For this week’s post, we’re going to look at another classic of the Fantasy genre, spell-casting. Writing spell-casting is one of the most fun things you can do on your own, up there with angry birds and watching Machete on repeat.
Below are five scenarios. Your job is to create a scene that evokes a sense of wonder and well, magic, yet grounds the events in some form of reality. So in other words, try to think outside the box of what you’ve read or seen previously without throwing the reader out of the scene.
- Different worlds:
This is taken directly from one of my novels, and was lots of fun to write. The characters are; an old hand bad guy and a newbie good guy. The battle had already begun and things have been thrown, fire cast and what-have-you. To up the ante, the bad guy creates a series of scenarios in which to trap the newbie, miniature worlds where brand new terrors and dangers can be inflicted. Take up the fight just as the newbie is thrown into a new world. The challenge is to describe the setting without losing the pace or sight of the end goal.
- The fireball classic:
Two wizened and grumpy old sods are going at one another, possibly over some slight made many moons ago about a hat, or staff, or both. The reason matters not at all. What does matter is that both of the old dudes have got serious game and an unpleasant fascination with fire. I’m imagining this as a slow, old-style scene, with plenty of description and focus on the moment. Perhaps tell it from the point of view of an observer, or from the miserable mind of one of the combatants. There could be some comedy one-upmanship going on as well.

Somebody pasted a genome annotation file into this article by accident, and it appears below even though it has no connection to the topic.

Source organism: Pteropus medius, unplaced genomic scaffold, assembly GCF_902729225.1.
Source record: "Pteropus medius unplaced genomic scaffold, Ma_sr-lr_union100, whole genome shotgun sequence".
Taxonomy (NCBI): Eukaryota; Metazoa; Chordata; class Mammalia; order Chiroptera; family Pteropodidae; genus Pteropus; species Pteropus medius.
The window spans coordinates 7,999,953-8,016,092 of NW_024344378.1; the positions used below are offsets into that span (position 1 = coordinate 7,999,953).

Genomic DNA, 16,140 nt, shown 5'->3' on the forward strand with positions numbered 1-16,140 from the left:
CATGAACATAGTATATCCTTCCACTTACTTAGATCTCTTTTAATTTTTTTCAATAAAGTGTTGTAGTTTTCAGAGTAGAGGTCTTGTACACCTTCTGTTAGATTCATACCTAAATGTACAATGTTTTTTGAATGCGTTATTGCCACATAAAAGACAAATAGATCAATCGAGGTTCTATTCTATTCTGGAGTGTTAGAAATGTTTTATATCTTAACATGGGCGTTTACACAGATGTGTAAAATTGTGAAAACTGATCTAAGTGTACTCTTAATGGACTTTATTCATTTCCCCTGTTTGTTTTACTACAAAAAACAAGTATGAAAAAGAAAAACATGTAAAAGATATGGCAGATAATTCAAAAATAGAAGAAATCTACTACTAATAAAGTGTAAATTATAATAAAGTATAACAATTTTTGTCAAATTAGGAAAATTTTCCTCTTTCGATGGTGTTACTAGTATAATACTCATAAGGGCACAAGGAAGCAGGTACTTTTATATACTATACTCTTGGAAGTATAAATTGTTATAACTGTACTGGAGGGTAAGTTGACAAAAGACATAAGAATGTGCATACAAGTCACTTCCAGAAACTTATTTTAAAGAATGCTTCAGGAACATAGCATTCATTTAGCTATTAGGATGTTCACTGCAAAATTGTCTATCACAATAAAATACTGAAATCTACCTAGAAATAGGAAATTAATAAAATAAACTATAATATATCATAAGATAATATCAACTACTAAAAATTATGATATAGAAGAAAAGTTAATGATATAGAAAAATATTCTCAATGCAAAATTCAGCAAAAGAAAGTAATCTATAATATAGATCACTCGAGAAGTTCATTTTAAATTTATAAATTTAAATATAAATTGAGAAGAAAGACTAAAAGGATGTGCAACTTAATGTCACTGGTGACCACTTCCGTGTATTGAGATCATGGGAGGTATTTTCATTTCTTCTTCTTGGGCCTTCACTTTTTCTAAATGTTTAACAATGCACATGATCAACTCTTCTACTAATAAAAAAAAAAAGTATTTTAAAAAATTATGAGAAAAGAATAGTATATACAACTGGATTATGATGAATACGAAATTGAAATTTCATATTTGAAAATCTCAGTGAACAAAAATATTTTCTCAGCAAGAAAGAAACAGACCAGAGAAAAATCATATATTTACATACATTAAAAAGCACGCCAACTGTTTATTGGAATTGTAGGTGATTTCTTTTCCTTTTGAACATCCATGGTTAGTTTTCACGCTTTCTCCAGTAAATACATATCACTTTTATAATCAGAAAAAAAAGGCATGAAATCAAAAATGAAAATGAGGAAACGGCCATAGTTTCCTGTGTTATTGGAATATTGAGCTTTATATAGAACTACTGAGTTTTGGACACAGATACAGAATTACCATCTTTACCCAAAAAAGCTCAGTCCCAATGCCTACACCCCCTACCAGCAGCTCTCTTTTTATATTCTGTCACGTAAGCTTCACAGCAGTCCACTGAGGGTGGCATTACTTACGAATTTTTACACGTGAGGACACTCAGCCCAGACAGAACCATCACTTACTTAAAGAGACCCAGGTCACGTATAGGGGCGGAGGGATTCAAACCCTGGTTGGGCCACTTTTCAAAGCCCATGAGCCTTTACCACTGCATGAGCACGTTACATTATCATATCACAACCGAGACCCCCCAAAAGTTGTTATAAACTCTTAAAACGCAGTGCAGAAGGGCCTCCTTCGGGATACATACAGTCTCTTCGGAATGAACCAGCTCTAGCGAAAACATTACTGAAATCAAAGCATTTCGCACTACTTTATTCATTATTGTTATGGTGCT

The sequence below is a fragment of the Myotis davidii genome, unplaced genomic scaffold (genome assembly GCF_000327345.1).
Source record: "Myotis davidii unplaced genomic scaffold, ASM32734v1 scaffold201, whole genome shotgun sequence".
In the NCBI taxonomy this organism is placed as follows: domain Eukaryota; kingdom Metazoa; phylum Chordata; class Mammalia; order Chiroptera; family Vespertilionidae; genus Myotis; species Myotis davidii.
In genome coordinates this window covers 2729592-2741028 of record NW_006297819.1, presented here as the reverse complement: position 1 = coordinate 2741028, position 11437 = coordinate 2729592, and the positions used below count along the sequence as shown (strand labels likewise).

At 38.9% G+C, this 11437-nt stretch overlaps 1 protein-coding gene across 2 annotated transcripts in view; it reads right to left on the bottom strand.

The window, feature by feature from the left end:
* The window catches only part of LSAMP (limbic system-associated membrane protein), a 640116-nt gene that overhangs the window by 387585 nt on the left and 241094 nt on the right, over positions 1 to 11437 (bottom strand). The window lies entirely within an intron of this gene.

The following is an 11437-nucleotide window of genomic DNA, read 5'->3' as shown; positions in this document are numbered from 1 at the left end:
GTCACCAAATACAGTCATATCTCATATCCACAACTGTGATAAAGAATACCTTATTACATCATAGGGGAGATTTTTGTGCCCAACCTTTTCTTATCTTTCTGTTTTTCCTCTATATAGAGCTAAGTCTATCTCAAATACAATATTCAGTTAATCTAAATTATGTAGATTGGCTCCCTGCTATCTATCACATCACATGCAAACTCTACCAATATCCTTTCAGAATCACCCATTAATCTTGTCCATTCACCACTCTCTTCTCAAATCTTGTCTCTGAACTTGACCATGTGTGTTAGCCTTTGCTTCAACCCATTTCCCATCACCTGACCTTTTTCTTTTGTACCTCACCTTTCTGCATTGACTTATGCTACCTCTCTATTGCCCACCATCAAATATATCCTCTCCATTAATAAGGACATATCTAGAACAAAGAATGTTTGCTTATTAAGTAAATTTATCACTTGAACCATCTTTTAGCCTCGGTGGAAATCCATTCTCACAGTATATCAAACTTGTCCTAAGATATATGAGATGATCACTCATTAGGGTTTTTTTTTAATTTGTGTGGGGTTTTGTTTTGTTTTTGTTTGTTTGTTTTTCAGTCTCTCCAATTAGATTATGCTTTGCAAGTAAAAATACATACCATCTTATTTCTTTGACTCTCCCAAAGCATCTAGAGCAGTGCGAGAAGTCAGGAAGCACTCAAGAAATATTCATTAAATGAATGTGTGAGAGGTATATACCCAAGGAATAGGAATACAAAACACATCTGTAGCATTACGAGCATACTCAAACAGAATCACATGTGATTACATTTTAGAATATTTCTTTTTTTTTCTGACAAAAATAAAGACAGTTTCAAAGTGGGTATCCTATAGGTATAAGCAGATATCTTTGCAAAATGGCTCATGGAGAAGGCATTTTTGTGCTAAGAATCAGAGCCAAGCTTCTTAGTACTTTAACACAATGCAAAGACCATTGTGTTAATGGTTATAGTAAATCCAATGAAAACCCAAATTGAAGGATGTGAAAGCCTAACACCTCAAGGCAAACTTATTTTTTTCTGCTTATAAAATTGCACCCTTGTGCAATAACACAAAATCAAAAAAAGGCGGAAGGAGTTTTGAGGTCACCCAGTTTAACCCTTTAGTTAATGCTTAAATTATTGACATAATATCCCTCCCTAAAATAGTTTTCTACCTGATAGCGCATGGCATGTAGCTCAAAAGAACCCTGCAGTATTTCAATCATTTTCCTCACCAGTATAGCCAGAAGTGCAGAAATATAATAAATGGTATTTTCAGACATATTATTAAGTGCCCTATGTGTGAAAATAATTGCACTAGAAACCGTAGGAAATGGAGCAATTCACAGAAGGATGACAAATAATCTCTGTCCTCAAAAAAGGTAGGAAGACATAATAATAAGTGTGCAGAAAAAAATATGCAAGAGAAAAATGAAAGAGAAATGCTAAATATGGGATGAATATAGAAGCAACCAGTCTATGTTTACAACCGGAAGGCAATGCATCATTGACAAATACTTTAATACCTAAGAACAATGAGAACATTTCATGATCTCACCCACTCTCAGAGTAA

- Weather magic:
Controlling the elements must be one of the coolest things, like, ever. In this scene, the Islanders, wedded to the sea are invading the mainland. They bring with them their greatest priest, a master of the sky and storm. Facing him on the shore is the Lord’s mage, a wielder of fearsome earth magic. Before the physical battle is joined these two will fight for supremacy of the mind. Create this part of the scene, before the swords come out. I’m thinking lightning, quakes, elementals, you name it.
- The Charm part one:
Something Harry Potter does well is the charm, the creation of something new outside himself that buggers about and causes mischief. This scene may be less about having a fight and more to do with solving a problem, or learning something. The main aim is to set up a magical device, or charm, that then interacts with those around it. Good places to start are animals, or fictional creatures. Using the charm conceit you can create something that has no right to physically exist, so no rules!
- The Charm part two – illusion:
This is similar to the one above. The main difference is that whatever is created is only illusion, something made to cause fear or confusion perhaps. Equally, it may be used to sneak someone in somewhere, or convince someone or something of something tricksy.
- Total Destruction:
I’m thinking Milamber at the games in Magician. You have at your disposal one seriously powerful and pissed-off magician, intent on ruining a whole bunch of peoples’ days. Why? Because he can. What’s the most inventive way you can think of to destroy a city using magic?